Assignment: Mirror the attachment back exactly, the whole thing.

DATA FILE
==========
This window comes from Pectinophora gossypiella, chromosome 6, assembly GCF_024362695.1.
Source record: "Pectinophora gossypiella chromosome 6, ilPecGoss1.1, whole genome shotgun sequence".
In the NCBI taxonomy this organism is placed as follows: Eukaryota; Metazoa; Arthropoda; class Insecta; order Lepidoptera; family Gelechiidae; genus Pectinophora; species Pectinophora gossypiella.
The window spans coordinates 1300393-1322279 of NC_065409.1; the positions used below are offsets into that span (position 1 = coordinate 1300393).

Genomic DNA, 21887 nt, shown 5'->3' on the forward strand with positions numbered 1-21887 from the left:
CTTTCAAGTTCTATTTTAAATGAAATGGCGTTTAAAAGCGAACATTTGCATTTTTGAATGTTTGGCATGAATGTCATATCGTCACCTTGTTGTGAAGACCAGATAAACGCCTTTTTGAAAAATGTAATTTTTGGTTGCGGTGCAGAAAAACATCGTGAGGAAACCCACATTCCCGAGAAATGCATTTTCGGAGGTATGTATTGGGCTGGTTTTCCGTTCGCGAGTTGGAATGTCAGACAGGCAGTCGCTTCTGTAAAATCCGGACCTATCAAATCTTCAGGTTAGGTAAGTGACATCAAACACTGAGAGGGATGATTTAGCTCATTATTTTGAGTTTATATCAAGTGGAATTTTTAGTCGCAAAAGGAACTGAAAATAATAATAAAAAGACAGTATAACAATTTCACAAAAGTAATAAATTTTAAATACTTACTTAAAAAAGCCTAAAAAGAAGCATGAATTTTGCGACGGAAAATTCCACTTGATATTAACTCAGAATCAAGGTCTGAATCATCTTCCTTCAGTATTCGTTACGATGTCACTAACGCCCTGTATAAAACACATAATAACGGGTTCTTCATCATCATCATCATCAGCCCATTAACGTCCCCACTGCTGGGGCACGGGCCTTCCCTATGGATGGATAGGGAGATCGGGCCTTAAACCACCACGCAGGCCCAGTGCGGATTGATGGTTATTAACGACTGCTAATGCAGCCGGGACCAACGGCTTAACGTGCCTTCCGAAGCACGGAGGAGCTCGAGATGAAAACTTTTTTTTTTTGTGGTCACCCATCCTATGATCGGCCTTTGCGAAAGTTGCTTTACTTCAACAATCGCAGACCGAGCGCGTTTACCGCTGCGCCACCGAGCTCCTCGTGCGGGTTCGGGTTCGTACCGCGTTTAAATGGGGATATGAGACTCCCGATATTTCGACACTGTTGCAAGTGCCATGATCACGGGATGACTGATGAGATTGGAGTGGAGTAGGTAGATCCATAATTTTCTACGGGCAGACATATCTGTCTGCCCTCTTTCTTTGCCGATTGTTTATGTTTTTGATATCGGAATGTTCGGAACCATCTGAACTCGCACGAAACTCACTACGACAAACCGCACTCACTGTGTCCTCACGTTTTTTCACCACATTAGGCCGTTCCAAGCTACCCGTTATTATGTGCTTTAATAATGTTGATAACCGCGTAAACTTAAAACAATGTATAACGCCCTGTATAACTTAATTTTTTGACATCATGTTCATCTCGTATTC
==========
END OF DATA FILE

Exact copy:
This window comes from Pectinophora gossypiella, chromosome 6, assembly GCF_024362695.1.
Source record: "Pectinophora gossypiella chromosome 6, ilPecGoss1.1, whole genome shotgun sequence".
In the NCBI taxonomy this organism is placed as follows: Eukaryota; Metazoa; Arthropoda; class Insecta; order Lepidoptera; family Gelechiidae; genus Pectinophora; species Pectinophora gossypiella.
The window spans coordinates 1300393-1322279 of NC_065409.1; the positions used below are offsets into that span (position 1 = coordinate 1300393).

Genomic DNA, 21887 nt, shown 5'->3' on the forward strand with positions numbered 1-21887 from the left:
CTTTCAAGTTCTATTTTAAATGAAATGGCGTTTAAAAGCGAACATTTGCATTTTTGAATGTTTGGCATGAATGTCATATCGTCACCTTGTTGTGAAGACCAGATAAACGCCTTTTTGAAAAATGTAATTTTTGGTTGCGGTGCAGAAAAACATCGTGAGGAAACCCACATTCCCGAGAAATGCATTTTCGGAGGTATGTATTGGGCTGGTTTTCCGTTCGCGAGTTGGAATGTCAGACAGGCAGTCGCTTCTGTAAAATCCGGACCTATCAAATCTTCAGGTTAGGTAAGTGACATCAAACACTGAGAGGGATGATTTAGCTCATTATTTTGAGTTTATATCAAGTGGAATTTTTAGTCGCAAAAGGAACTGAAAATAATAATAAAAAGACAGTATAACAATTTCACAAAAGTAATAAATTTTAAATACTTACTTAAAAAAGCCTAAAAAGAAGCATGAATTTTGCGACGGAAAATTCCACTTGATATTAACTCAGAATCAAGGTCTGAATCATCTTCCTTCAGTATTCGTTACGATGTCACTAACGCCCTGTATAAAACACATAATAACGGGTTCTTCATCATCATCATCATCAGCCCATTAACGTCCCCACTGCTGGGGCACGGGCCTTCCCTATGGATGGATAGGGAGATCGGGCCTTAAACCACCACGCAGGCCCAGTGCGGATTGATGGTTATTAACGACTGCTAATGCAGCCGGGACCAACGGCTTAACGTGCCTTCCGAAGCACGGAGGAGCTCGAGATGAAAACTTTTTTTTTTTGTGGTCACCCATCCTATGATCGGCCTTTGCGAAAGTTGCTTTACTTCAACAATCGCAGACCGAGCGCGTTTACCGCTGCGCCACCGAGCTCCTCGTGCGGGTTCGGGTTCGTACCGCGTTTAAATGGGGATATGAGACTCCCGATATTTCGACACTGTTGCAAGTGCCATGATCACGGGATGACTGATGAGATTGGAGTGGAGTAGGTAGATCCATAATTTTCTACGGGCAGACATATCTGTCTGCCCTCTTTCTTTGCCGATTGTTTATGTTTTTGATATCGGAATGTTCGGAACCATCTGAACTCGCACGAAACTCACTACGACAAACCGCACTCACTGTGTCCTCACGTTTTTTCACCACATTAGGCCGTTCCAAGCTACCCGTTATTATGTGCTTTAATAATGTTGATAACCGCGTAAACTTAAAACAATGTATAACGCCCTGTATAACTTAATTTTTTGACATCATGTTCATCTCGTATTC